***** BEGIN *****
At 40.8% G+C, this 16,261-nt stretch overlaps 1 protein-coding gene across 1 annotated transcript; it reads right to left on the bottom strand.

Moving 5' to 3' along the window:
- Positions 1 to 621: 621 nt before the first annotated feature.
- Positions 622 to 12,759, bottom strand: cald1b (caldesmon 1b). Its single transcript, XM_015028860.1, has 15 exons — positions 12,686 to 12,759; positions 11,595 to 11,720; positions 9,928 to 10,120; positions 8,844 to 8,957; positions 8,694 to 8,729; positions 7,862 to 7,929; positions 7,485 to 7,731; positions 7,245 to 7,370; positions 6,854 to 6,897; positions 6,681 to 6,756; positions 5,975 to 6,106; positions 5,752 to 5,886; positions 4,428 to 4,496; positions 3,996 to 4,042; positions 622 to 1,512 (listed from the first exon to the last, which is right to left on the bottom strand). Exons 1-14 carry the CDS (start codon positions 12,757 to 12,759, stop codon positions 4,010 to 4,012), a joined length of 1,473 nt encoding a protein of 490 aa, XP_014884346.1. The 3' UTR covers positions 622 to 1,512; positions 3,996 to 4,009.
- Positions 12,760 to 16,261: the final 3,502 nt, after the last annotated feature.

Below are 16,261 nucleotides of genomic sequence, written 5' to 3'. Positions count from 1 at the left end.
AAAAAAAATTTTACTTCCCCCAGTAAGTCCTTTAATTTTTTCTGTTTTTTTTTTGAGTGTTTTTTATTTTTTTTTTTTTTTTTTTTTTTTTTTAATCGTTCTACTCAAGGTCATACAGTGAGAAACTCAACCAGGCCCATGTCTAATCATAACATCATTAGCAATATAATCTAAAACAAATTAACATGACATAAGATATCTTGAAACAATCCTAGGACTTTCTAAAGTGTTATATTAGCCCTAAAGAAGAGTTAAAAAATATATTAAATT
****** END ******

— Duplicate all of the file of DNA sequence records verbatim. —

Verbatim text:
At 40.8% G+C, this 16,261-nt stretch overlaps 1 protein-coding gene across 1 annotated transcript; it reads right to left on the bottom strand.

Moving 5' to 3' along the window:
- Positions 1 to 621: 621 nt before the first annotated feature.
- Positions 622 to 12,759, bottom strand: cald1b (caldesmon 1b). Its single transcript, XM_015028860.1, has 15 exons — positions 12,686 to 12,759; positions 11,595 to 11,720; positions 9,928 to 10,120; positions 8,844 to 8,957; positions 8,694 to 8,729; positions 7,862 to 7,929; positions 7,485 to 7,731; positions 7,245 to 7,370; positions 6,854 to 6,897; positions 6,681 to 6,756; positions 5,975 to 6,106; positions 5,752 to 5,886; positions 4,428 to 4,496; positions 3,996 to 4,042; positions 622 to 1,512 (listed from the first exon to the last, which is right to left on the bottom strand). Exons 1-14 carry the CDS (start codon positions 12,757 to 12,759, stop codon positions 4,010 to 4,012), a joined length of 1,473 nt encoding a protein of 490 aa, XP_014884346.1. The 3' UTR covers positions 622 to 1,512; positions 3,996 to 4,009.
- Positions 12,760 to 16,261: the final 3,502 nt, after the last annotated feature.

Below are 16,261 nucleotides of genomic sequence, written 5' to 3'. Positions count from 1 at the left end.
AAAAAAAATTTTACTTCCCCCAGTAAGTCCTTTAATTTTTTCTGTTTTTTTTTTGAGTGTTTTTTATTTTTTTTTTTTTTTTTTTTTTTTTTTAATCGTTCTACTCAAGGTCATACAGTGAGAAACTCAACCAGGCCCATGTCTAATCATAACATCATTAGCAATATAATCTAAAACAAATTAACATGACATAAGATATCTTGAAACAATCCTAGGACTTTCTAAAGTGTTATATTAGCCCTAAAGAAGAGTTAAAAAATATATTAAATT